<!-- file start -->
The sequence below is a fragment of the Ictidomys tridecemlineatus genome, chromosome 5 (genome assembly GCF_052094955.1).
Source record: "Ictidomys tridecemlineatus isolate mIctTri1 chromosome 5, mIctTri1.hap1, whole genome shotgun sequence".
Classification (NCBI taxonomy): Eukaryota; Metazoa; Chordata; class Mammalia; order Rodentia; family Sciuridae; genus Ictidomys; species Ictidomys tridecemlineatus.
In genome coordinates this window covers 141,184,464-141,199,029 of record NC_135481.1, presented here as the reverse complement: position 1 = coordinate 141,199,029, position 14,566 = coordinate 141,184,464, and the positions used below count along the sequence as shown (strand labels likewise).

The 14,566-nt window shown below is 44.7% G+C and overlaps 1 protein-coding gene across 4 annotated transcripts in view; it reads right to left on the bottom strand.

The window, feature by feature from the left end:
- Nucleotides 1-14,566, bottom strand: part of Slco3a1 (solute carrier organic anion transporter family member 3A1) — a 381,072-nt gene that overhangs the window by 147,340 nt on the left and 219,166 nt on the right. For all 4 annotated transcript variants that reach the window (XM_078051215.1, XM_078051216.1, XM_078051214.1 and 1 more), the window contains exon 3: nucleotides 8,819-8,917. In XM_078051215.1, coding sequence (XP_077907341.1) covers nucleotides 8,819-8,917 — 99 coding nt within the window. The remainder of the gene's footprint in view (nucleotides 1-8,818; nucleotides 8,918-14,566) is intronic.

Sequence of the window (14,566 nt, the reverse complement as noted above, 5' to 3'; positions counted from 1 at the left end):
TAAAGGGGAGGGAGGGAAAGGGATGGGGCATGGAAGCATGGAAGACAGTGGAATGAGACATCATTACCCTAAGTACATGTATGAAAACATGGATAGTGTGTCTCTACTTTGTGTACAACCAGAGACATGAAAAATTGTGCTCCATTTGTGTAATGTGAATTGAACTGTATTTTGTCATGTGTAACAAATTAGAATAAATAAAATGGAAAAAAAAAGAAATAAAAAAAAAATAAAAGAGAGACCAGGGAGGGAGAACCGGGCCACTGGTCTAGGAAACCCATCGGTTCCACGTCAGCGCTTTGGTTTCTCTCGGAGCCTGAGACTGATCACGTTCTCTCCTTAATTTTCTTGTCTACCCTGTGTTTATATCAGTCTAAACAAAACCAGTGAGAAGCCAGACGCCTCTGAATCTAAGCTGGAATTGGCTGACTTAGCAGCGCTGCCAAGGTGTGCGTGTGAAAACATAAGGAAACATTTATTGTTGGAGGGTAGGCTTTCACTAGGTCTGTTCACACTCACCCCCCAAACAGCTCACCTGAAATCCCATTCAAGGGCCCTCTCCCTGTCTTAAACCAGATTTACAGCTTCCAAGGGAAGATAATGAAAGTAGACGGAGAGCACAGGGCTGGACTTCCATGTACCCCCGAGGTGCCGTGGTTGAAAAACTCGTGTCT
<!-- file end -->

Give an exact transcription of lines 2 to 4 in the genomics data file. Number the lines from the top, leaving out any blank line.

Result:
Source record: "Ictidomys tridecemlineatus isolate mIctTri1 chromosome 5, mIctTri1.hap1, whole genome shotgun sequence".
Classification (NCBI taxonomy): Eukaryota; Metazoa; Chordata; class Mammalia; order Rodentia; family Sciuridae; genus Ictidomys; species Ictidomys tridecemlineatus.
In genome coordinates this window covers 141,184,464-141,199,029 of record NC_135481.1, presented here as the reverse complement: position 1 = coordinate 141,199,029, position 14,566 = coordinate 141,184,464, and the positions used below count along the sequence as shown (strand labels likewise).